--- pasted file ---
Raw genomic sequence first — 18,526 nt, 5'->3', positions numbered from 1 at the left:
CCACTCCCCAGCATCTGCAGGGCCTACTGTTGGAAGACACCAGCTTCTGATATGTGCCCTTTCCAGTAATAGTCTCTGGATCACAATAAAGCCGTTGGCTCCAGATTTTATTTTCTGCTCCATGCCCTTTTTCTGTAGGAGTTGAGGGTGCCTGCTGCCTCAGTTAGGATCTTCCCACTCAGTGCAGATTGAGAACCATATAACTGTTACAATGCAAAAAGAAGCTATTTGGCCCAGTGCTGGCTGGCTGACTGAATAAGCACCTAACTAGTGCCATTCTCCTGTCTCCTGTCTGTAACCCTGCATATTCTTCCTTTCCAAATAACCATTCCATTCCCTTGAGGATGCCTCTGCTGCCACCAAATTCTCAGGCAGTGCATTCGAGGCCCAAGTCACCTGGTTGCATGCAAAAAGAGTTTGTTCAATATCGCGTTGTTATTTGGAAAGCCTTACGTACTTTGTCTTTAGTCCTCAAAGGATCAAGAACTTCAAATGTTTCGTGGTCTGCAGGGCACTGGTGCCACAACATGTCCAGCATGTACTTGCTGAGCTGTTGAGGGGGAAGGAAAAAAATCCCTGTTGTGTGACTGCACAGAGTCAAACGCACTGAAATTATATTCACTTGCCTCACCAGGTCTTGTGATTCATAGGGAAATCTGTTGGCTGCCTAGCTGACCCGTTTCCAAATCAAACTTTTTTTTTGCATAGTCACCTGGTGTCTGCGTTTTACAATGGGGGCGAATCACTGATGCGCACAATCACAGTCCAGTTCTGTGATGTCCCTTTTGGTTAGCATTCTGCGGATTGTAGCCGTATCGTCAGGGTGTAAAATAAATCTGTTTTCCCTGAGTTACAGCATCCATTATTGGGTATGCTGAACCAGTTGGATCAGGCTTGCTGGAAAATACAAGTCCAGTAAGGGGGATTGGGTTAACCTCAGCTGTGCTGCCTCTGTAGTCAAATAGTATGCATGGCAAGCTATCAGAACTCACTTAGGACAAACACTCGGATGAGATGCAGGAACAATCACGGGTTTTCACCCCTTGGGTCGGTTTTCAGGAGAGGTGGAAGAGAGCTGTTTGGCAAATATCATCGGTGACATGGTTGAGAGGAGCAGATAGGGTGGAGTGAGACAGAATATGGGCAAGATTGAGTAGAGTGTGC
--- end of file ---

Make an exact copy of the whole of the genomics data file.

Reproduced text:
Raw genomic sequence first — 18,526 nt, 5'->3', positions numbered from 1 at the left:
CCACTCCCCAGCATCTGCAGGGCCTACTGTTGGAAGACACCAGCTTCTGATATGTGCCCTTTCCAGTAATAGTCTCTGGATCACAATAAAGCCGTTGGCTCCAGATTTTATTTTCTGCTCCATGCCCTTTTTCTGTAGGAGTTGAGGGTGCCTGCTGCCTCAGTTAGGATCTTCCCACTCAGTGCAGATTGAGAACCATATAACTGTTACAATGCAAAAAGAAGCTATTTGGCCCAGTGCTGGCTGGCTGACTGAATAAGCACCTAACTAGTGCCATTCTCCTGTCTCCTGTCTGTAACCCTGCATATTCTTCCTTTCCAAATAACCATTCCATTCCCTTGAGGATGCCTCTGCTGCCACCAAATTCTCAGGCAGTGCATTCGAGGCCCAAGTCACCTGGTTGCATGCAAAAAGAGTTTGTTCAATATCGCGTTGTTATTTGGAAAGCCTTACGTACTTTGTCTTTAGTCCTCAAAGGATCAAGAACTTCAAATGTTTCGTGGTCTGCAGGGCACTGGTGCCACAACATGTCCAGCATGTACTTGCTGAGCTGTTGAGGGGGAAGGAAAAAAATCCCTGTTGTGTGACTGCACAGAGTCAAACGCACTGAAATTATATTCACTTGCCTCACCAGGTCTTGTGATTCATAGGGAAATCTGTTGGCTGCCTAGCTGACCCGTTTCCAAATCAAACTTTTTTTTTGCATAGTCACCTGGTGTCTGCGTTTTACAATGGGGGCGAATCACTGATGCGCACAATCACAGTCCAGTTCTGTGATGTCCCTTTTGGTTAGCATTCTGCGGATTGTAGCCGTATCGTCAGGGTGTAAAATAAATCTGTTTTCCCTGAGTTACAGCATCCATTATTGGGTATGCTGAACCAGTTGGATCAGGCTTGCTGGAAAATACAAGTCCAGTAAGGGGGATTGGGTTAACCTCAGCTGTGCTGCCTCTGTAGTCAAATAGTATGCATGGCAAGCTATCAGAACTCACTTAGGACAAACACTCGGATGAGATGCAGGAACAATCACGGGTTTTCACCCCTTGGGTCGGTTTTCAGGAGAGGTGGAAGAGAGCTGTTTGGCAAATATCATCGGTGACATGGTTGAGAGGAGCAGATAGGGTGGAGTGAGACAGAATATGGGCAAGATTGAGTAGAGTGTGC